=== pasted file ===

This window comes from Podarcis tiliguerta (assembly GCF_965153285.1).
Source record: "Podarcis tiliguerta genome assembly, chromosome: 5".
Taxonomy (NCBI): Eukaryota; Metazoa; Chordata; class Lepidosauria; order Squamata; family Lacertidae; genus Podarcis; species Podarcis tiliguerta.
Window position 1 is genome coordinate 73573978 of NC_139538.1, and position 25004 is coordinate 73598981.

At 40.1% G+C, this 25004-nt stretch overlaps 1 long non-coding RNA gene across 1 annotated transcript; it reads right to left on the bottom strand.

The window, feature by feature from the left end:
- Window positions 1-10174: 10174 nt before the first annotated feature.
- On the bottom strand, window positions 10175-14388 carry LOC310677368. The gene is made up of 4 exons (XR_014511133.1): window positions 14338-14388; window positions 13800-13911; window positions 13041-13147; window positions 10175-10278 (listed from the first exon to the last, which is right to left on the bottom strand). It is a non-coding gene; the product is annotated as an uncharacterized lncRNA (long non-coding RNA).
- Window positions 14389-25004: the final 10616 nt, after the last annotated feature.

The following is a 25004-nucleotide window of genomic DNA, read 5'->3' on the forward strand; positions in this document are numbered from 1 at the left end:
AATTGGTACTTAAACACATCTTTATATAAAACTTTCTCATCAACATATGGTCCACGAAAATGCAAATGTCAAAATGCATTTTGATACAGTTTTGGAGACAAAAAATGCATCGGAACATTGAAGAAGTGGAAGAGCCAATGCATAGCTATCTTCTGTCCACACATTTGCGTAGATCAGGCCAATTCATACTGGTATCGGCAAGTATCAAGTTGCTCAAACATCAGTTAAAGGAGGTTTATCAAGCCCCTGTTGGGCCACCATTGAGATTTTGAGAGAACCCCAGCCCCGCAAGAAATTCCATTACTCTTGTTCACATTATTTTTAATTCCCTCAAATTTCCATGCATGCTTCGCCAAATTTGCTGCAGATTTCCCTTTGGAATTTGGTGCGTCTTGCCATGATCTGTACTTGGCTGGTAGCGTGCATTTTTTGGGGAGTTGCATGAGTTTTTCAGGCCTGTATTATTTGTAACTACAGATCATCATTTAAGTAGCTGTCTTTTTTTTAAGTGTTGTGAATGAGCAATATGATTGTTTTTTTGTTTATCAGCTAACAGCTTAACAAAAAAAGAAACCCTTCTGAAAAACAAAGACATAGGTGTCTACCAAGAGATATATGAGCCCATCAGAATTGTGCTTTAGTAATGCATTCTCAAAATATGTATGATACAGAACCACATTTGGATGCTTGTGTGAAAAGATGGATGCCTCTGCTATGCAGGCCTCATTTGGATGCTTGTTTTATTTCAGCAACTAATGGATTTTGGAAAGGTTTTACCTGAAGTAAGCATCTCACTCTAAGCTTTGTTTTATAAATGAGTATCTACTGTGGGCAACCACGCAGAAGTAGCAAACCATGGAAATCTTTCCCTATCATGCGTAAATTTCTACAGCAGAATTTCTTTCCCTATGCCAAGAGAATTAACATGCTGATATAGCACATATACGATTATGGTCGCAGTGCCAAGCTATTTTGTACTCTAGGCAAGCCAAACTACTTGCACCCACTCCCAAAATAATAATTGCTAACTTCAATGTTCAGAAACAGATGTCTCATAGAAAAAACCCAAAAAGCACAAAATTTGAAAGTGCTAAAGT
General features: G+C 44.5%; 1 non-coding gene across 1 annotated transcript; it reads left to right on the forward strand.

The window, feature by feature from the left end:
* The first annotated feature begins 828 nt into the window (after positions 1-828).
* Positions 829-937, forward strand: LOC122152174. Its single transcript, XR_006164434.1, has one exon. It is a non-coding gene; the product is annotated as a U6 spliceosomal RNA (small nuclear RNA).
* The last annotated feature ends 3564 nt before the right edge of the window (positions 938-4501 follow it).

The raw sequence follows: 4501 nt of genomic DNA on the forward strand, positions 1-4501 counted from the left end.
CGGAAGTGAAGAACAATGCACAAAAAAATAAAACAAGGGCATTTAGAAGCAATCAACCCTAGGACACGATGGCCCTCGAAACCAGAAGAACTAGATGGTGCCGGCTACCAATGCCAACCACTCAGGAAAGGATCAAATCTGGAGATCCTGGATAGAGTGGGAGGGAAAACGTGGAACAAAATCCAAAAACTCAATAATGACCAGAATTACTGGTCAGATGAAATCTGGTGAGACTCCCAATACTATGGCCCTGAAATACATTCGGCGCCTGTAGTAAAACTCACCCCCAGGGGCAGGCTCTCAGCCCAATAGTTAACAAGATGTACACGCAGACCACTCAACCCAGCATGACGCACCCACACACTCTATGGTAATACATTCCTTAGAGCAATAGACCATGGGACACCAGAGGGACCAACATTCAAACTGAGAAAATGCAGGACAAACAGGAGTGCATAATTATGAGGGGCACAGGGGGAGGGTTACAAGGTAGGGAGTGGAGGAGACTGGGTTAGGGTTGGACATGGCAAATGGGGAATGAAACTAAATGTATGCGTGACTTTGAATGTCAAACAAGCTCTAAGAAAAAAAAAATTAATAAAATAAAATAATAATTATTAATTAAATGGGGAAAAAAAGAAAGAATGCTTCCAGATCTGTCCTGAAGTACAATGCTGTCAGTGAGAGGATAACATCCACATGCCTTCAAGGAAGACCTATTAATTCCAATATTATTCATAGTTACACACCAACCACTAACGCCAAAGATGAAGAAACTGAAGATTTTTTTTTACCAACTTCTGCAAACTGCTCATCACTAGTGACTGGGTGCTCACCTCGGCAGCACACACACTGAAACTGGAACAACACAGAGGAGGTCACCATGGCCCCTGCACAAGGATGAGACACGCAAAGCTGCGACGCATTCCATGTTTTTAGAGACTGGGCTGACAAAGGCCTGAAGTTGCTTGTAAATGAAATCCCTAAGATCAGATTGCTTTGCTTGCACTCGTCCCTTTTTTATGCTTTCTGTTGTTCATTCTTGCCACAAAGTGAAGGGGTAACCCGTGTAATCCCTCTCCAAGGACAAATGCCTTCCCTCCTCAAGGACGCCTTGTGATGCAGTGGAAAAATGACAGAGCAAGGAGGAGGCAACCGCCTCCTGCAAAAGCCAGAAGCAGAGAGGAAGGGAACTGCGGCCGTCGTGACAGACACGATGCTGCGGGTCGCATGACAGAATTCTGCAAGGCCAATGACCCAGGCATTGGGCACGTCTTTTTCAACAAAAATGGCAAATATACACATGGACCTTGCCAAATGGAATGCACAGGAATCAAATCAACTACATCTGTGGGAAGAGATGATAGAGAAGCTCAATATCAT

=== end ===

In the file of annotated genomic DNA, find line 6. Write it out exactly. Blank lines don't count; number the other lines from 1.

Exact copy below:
The window, feature by feature from the left end: